At least 47 people were killed yesterday in an explosion at a chemical plant in Chenjiagang Industrial Park in Yancheng, in eastern China’s Jiangsu province. The blast also injured 640 others, 90 of them seriously. The explosion was so powerful that the China Earthquake Administration reported it had detected a magnitude 2.2 earthquake believed to be from the blast.
Injured residents scrambled for medical help after the explosion tore through the Jiangsu Tianjiayi Chemical plant. In the hours before dawn today, injured people were still streaming into the emergency ward at Xiangshui People’s Hospital, one of the biggest hospitals in Xiangshui county, about 300km north of Shanghai.
“When we got out of our house and set off to the hospital, people were fleeing our village like refugees and desperately asking for rides on the streets,” said Xu Meihua, whose shop was destroyed by the blast. “We had explosions in the past, but never as deadly as this one.”
Xu had arrived at the hospital shortly after 7pm with a cough that worsened into breathing difficulties.
She lives near the pesticide plant and was settling down for a nap when the facility exploded. She was diagnosed as being poisoned by smoke from the blast and put on an intravenous drip.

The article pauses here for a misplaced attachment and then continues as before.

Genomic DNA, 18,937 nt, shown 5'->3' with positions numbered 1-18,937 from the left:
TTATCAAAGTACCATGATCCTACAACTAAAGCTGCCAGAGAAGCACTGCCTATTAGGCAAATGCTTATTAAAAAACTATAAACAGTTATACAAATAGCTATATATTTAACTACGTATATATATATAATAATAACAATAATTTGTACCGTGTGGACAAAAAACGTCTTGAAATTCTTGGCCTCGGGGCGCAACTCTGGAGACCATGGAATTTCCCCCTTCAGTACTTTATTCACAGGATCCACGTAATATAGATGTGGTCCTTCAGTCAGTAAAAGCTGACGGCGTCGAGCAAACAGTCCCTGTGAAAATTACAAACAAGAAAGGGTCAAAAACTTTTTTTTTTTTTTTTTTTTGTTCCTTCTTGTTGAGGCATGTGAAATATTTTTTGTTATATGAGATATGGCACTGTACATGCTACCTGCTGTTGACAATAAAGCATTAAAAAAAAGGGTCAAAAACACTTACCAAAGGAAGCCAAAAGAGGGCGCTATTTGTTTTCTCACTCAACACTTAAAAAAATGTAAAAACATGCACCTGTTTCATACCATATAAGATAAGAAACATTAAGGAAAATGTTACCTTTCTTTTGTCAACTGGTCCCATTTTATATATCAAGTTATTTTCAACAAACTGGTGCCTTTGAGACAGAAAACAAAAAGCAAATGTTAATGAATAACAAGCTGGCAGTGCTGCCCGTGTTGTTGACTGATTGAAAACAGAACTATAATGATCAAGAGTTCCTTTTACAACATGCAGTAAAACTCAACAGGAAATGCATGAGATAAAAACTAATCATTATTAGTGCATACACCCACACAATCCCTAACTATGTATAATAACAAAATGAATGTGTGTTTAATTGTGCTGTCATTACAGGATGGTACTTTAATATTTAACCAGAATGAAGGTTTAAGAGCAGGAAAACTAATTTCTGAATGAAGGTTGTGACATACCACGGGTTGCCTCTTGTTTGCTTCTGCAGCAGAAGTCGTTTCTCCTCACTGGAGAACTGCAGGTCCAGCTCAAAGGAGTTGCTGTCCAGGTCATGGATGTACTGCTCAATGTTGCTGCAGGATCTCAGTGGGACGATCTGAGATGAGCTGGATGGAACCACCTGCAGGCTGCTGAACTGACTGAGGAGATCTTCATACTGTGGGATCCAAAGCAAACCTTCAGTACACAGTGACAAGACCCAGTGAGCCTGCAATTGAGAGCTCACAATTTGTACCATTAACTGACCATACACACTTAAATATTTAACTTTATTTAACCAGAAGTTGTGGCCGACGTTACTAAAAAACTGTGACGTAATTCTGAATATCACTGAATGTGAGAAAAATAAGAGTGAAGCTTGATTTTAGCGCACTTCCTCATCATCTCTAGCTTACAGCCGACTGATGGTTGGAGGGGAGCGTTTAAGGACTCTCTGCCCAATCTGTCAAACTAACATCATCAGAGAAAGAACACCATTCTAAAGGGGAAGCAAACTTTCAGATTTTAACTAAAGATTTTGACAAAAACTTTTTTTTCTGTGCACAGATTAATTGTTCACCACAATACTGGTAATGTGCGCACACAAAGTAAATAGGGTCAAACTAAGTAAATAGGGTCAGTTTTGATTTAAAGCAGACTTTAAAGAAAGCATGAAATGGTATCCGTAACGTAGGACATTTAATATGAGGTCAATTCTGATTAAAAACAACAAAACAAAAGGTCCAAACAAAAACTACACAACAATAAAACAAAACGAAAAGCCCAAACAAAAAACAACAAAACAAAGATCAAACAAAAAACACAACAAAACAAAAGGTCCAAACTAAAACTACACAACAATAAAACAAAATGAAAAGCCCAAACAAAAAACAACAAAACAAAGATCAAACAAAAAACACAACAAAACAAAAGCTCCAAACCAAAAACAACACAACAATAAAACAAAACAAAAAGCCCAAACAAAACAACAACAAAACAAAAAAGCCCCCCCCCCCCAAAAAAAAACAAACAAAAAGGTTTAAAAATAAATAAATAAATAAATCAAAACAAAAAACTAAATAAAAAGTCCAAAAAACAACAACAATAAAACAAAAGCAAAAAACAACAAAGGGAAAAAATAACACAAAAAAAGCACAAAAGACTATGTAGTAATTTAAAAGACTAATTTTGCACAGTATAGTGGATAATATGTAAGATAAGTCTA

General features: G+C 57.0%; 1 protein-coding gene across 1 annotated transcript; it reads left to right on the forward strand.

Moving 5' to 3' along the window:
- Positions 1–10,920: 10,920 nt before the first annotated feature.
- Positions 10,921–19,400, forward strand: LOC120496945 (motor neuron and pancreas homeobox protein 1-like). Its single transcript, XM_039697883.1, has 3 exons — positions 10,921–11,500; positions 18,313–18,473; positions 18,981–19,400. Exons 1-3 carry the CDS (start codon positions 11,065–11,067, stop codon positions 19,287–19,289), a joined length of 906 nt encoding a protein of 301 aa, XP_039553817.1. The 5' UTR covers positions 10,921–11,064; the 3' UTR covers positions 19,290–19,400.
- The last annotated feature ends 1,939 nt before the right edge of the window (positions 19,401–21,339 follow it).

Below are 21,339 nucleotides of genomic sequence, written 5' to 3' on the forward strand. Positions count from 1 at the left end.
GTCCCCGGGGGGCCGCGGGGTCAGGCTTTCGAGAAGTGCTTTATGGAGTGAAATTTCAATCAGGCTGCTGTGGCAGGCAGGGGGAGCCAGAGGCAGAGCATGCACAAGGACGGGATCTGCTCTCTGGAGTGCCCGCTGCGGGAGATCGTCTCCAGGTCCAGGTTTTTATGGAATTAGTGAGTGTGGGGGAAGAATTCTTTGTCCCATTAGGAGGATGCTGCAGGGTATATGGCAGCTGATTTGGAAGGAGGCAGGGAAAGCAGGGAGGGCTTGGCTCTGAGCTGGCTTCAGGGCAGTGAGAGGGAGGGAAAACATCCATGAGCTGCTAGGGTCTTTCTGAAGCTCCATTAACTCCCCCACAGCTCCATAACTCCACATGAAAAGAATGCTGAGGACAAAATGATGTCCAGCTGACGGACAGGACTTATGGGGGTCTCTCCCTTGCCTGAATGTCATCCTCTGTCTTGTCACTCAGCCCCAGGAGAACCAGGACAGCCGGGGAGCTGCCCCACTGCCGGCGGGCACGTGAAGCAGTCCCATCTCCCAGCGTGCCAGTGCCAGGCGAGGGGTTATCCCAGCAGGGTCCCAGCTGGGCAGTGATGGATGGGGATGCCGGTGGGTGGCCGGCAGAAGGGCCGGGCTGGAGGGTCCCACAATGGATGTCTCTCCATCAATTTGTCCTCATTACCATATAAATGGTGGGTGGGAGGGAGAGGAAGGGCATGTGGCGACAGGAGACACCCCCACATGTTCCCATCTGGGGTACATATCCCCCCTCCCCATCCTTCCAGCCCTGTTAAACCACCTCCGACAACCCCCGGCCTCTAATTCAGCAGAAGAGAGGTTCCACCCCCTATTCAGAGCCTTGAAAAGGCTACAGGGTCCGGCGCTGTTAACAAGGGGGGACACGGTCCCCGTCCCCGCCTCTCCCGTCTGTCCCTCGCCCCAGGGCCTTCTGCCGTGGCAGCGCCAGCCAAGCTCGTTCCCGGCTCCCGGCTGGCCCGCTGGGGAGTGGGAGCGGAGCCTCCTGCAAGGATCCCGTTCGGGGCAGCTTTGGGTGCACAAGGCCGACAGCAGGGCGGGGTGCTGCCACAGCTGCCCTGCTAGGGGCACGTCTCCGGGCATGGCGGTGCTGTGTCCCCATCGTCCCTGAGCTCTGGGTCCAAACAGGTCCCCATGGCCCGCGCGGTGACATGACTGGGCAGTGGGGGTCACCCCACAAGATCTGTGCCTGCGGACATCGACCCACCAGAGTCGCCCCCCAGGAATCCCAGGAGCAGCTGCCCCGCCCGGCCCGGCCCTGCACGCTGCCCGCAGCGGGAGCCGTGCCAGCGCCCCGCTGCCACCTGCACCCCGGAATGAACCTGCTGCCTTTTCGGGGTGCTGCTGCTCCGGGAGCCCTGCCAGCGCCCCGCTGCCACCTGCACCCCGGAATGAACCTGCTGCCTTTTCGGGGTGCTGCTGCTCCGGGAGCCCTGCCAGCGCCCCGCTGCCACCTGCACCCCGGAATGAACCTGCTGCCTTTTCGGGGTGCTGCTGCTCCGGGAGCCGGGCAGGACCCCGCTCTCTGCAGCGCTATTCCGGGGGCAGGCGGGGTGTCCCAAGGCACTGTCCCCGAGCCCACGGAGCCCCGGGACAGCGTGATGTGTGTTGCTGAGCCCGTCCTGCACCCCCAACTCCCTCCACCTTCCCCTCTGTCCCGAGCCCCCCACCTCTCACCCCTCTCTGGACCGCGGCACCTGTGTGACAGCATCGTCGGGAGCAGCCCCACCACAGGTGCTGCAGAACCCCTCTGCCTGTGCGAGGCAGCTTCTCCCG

Dozens of relatives waited anxiously outside the hospital’s casualty area, which was guarded by the police.
Eight-year-old Xu Mengyao was discharged after being given 30 stitches in her forehead. The explosion had shattered the windows of her classroom at a school 20 minutes’ walk from the plant.
With all nearby clinics full, Mengyao's parents were turned away from three places before they could find help. Once her wound was stitched up, her parents took her to A hospital to be treated for her cough.
Cao Lubao, mayor of Yancheng, where the blast occurred, said today that the fire had been put out and that nearly 3,000 people – employees of nearby plants and residents – had been evacuated after the explosion.
Schools and kindergartens had been closed while the authorities monitored air and water quality, Cao said.
The plant has been flattened and reduced to rubble, with only part of the workshop frame still standing. Its bosses have been taken into police custody.
A survivor who was standing by the roadside 1½km from the factory said the impact blew him and two of his friends off their feet, sending them tumbling in the air. “The air blast hit us and sent us up in the air,” the man, surnamed Lan, told the Beijing News. “I can’t describe it. It was horrifying.”